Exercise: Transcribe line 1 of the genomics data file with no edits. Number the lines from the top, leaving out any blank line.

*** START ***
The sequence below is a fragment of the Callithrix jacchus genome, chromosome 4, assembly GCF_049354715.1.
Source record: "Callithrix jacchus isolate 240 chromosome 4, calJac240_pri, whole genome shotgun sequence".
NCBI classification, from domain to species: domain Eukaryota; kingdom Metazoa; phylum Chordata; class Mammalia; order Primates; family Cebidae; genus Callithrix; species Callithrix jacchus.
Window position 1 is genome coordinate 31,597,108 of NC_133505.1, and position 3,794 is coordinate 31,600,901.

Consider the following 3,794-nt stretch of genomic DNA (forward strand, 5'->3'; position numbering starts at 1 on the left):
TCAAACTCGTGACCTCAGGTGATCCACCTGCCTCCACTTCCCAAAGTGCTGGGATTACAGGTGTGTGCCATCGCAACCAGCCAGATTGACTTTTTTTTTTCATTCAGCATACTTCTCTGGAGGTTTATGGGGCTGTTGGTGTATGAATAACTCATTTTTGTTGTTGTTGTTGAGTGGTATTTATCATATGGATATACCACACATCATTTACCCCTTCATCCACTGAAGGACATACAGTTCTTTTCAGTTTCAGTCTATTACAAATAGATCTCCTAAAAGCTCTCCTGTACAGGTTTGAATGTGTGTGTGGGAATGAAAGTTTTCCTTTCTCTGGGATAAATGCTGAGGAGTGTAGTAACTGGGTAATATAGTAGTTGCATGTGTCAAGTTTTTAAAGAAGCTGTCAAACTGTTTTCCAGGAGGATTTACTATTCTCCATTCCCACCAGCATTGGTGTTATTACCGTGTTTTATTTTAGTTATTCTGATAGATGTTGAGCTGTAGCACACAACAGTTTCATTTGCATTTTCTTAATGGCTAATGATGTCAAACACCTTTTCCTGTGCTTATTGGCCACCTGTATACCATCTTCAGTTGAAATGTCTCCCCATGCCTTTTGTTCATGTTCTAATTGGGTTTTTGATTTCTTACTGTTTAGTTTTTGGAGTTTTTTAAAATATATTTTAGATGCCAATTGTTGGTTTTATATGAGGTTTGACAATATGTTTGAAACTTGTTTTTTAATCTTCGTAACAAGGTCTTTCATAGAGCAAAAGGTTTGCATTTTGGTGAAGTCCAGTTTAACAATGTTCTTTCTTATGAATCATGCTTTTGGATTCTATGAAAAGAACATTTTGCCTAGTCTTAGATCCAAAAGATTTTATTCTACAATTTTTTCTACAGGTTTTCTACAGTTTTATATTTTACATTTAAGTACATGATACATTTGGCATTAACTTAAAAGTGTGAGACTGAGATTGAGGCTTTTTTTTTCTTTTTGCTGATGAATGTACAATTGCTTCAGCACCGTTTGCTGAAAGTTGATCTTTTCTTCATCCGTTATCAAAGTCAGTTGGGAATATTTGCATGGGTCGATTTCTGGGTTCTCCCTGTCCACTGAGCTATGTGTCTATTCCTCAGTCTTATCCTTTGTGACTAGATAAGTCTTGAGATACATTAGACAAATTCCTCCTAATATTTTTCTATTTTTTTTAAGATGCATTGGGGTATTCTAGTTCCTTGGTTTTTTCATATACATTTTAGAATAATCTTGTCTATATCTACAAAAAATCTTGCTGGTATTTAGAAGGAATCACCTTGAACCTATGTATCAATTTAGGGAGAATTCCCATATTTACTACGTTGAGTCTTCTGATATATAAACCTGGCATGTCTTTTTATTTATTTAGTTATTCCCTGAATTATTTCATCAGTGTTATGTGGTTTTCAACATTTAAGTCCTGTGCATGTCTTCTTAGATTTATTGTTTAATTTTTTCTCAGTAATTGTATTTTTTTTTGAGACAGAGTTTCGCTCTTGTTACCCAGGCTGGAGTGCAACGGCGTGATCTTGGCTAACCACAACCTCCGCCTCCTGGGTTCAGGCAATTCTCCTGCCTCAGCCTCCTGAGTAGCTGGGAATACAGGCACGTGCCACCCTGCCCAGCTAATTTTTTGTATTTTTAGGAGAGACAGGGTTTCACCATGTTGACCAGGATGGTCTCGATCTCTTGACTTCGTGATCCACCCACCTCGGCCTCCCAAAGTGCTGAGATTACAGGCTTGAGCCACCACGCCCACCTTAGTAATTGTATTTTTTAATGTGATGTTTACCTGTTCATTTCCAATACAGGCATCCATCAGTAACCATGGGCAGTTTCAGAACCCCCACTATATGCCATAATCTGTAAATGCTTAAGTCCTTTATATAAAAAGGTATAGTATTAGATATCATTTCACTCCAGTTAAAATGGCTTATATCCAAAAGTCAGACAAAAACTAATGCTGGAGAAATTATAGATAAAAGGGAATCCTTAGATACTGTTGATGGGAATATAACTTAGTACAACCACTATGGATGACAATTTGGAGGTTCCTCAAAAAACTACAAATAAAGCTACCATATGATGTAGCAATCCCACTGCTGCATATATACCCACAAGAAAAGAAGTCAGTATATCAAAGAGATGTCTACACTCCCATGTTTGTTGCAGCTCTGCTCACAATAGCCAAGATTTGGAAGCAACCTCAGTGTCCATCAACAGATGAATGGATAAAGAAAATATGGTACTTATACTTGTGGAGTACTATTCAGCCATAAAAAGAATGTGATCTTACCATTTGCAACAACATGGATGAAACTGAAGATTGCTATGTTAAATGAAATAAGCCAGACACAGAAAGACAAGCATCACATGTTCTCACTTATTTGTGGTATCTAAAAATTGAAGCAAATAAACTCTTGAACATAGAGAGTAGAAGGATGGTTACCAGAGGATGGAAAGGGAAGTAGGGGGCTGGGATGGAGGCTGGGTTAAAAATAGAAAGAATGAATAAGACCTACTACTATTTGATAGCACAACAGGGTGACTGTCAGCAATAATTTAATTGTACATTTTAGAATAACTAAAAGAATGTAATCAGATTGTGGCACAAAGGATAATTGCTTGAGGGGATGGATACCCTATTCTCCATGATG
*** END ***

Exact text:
The sequence below is a fragment of the Callithrix jacchus genome, chromosome 4, assembly GCF_049354715.1.